It is slowly becoming abundantly clear to me how artistic abilities are little recognized or encouraged in young people. I have a story about a childhood friend so remarkable, that we are planning to write and publish a joint memoir as a book. But that's another story for another time.
I had another childhood friend, who shall remain nameless, who was quite sarcastic and cynical. Our community was doing a small performance of Alice In Wonderland. I was unaware of this production until it was nearly time for performance - hence I had no opportunity to audition or perform in the show. I took a last chance to ingratiate myself with the woman in charge and offered my services to make any figures needed from paper mache. I told her in front of my friend, "I'm really good with paper mache and working with wire."
Once we were alone, my friend was uproarious and quoted with great pleasure, "I'm really good with paper mache." Apparently, he found my skill set to be inconsequential and my statement of such, ridiculous. He took every opportunity subsequent to that incident to torture me with that quote. In hindsight, it does smack of a young boy desperately trying to win approval. But what is wrong with a young student who shows a creative interest?
Supporting a child who has an artistic temperament and abilities is a tough call. On my recent interview with Professor Gurland (see story Part 1 here and Part 2 here), he told me not only of his work as a jazz musician, but also of his son's interest. He made a deal with his boy - graduate from college and he can do anything he wants as far as pursuing music. A degree will provide a safety cushion for future employment. A reasonable compromise for the concerned parent.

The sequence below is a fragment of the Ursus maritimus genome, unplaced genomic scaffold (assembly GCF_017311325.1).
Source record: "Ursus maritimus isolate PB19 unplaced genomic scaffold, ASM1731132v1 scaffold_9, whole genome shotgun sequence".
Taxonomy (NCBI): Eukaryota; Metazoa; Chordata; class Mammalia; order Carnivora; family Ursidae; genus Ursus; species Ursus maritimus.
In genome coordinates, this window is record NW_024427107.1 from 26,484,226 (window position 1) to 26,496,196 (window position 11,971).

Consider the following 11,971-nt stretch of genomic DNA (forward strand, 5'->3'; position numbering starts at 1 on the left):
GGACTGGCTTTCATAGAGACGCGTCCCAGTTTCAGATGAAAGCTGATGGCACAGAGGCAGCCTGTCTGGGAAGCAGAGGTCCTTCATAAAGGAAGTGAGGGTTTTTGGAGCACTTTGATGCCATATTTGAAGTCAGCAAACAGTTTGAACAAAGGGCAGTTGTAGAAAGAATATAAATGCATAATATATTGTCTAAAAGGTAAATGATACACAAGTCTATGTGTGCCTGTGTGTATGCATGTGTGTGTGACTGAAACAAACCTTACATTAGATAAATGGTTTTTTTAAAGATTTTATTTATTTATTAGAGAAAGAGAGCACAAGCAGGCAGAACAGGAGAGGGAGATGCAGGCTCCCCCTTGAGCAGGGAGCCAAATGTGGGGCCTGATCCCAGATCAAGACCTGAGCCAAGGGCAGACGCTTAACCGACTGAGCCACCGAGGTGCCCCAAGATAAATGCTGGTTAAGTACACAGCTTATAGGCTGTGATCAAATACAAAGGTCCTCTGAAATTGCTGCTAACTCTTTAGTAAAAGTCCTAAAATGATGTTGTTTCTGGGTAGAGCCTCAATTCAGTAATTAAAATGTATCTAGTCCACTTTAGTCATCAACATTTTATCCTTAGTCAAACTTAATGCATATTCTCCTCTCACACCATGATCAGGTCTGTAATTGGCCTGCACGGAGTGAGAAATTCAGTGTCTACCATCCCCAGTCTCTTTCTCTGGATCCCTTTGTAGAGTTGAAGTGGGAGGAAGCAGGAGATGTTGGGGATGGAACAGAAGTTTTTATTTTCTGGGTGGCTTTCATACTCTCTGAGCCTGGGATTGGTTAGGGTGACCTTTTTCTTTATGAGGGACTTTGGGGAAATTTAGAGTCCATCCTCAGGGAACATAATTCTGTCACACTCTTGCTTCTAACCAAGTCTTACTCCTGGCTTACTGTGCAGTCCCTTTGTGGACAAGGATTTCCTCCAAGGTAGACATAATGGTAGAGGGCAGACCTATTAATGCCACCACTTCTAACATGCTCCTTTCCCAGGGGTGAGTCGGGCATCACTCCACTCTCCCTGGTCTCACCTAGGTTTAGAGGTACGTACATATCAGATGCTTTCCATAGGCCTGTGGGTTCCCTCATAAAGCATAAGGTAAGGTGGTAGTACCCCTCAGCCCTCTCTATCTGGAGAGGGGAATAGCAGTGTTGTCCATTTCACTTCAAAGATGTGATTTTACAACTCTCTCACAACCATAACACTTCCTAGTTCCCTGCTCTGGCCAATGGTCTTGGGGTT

For myself, it has taken the better part of my adult life to recognize my interest in creative pursuits - writing, photography, graphic arts. The evidence has been there throughout my life - building a darkroom as a child, crafting various objects and models, origami and designing products for my business.
I was however, steered towards a career in mathematics as is the case. My life might have been very different however, had someone just recognized that I'm Really Good at Paper Mache :)
Photo Note: Two Too Large Tables are located at Hudson River Park. The two works, designed by Allan and Ellen Wexler, were constructed from stainless steel and ipe wood and fabricated by Polich Art Works. One is comprised of 13 chairs, 7 feet tall, supporting a 16-foot-square plane. The other, also 16-feet-square, is 30 inches tall with integral seating areas. One serves as a shade pavilion and the other a community table.
“The seemingly random placement of chairs directs and focuses our views of the river, pathways and landscape. Pathways cut into the tabletop lead to clusters of chairs. When people sit they are completely surrounded. Their unconventional placement brings people together in unexpected groupings.”
Allan Wexler and Ellen Wexler are Chelsea residents and collaborate on public art projects; Allan teaches at Parsons The New School for Design.